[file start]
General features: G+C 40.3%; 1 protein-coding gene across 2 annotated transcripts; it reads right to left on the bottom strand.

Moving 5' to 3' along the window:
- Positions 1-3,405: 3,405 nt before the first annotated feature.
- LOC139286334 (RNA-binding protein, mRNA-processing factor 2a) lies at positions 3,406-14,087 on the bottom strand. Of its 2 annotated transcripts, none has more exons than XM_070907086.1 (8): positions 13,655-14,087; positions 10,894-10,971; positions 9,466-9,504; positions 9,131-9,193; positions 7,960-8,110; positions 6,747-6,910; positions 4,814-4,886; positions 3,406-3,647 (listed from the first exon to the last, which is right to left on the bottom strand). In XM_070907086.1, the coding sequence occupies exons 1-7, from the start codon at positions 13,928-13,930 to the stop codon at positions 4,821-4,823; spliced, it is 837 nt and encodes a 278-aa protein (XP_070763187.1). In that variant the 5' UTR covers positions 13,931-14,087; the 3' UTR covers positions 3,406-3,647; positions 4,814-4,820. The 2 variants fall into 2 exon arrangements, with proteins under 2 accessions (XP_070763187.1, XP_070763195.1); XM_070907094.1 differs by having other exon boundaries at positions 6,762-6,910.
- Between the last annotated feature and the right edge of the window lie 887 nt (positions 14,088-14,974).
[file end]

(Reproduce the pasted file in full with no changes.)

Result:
General features: G+C 40.3%; 1 protein-coding gene across 2 annotated transcripts; it reads right to left on the bottom strand.

Moving 5' to 3' along the window:
- Positions 1-3,405: 3,405 nt before the first annotated feature.
- LOC139286334 (RNA-binding protein, mRNA-processing factor 2a) lies at positions 3,406-14,087 on the bottom strand. Of its 2 annotated transcripts, none has more exons than XM_070907086.1 (8): positions 13,655-14,087; positions 10,894-10,971; positions 9,466-9,504; positions 9,131-9,193; positions 7,960-8,110; positions 6,747-6,910; positions 4,814-4,886; positions 3,406-3,647 (listed from the first exon to the last, which is right to left on the bottom strand). In XM_070907086.1, the coding sequence occupies exons 1-7, from the start codon at positions 13,928-13,930 to the stop codon at positions 4,821-4,823; spliced, it is 837 nt and encodes a 278-aa protein (XP_070763187.1). In that variant the 5' UTR covers positions 13,931-14,087; the 3' UTR covers positions 3,406-3,647; positions 4,814-4,820. The 2 variants fall into 2 exon arrangements, with proteins under 2 accessions (XP_070763187.1, XP_070763195.1); XM_070907094.1 differs by having other exon boundaries at positions 6,762-6,910.
- Between the last annotated feature and the right edge of the window lie 887 nt (positions 14,088-14,974).